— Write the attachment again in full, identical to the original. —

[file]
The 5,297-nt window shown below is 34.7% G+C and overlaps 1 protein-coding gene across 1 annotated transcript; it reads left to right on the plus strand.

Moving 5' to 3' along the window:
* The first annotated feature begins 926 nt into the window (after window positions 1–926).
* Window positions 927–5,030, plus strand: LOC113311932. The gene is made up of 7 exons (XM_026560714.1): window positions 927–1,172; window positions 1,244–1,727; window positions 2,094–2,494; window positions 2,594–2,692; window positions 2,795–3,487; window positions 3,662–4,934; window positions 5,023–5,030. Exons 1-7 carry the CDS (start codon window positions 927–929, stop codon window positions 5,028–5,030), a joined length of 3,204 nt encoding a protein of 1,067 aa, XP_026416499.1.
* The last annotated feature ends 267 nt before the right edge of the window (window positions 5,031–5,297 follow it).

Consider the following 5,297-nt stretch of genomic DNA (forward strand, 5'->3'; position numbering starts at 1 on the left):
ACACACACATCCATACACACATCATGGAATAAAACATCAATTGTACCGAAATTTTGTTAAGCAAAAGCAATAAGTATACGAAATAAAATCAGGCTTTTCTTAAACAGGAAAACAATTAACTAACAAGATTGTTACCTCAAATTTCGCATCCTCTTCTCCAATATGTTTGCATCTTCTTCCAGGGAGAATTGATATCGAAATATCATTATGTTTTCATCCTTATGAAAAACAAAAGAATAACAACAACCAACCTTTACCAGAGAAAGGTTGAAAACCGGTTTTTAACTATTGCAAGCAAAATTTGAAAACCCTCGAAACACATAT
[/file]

The 5,297-nt window shown below is 34.7% G+C and overlaps 1 protein-coding gene across 1 annotated transcript; it reads left to right on the plus strand.

Moving 5' to 3' along the window:
* The first annotated feature begins 926 nt into the window (after window positions 1–926).
* Window positions 927–5,030, plus strand: LOC113311932. The gene is made up of 7 exons (XM_026560714.1): window positions 927–1,172; window positions 1,244–1,727; window positions 2,094–2,494; window positions 2,594–2,692; window positions 2,795–3,487; window positions 3,662–4,934; window positions 5,023–5,030. Exons 1-7 carry the CDS (start codon window positions 927–929, stop codon window positions 5,028–5,030), a joined length of 3,204 nt encoding a protein of 1,067 aa, XP_026416499.1.
* The last annotated feature ends 267 nt before the right edge of the window (window positions 5,031–5,297 follow it).

Consider the following 5,297-nt stretch of genomic DNA (forward strand, 5'->3'; position numbering starts at 1 on the left):
ACACACACATCCATACACACATCATGGAATAAAACATCAATTGTACCGAAATTTTGTTAAGCAAAAGCAATAAGTATACGAAATAAAATCAGGCTTTTCTTAAACAGGAAAACAATTAACTAACAAGATTGTTACCTCAAATTTCGCATCCTCTTCTCCAATATGTTTGCATCTTCTTCCAGGGAGAATTGATATCGAAATATCATTATGTTTTCATCCTTATGAAAAACAAAAGAATAACAACAACCAACCTTTACCAGAGAAAGGTTGAAAACCGGTTTTTAACTATTGCAAGCAAAATTTGAAAACCCTCGAAACACATAT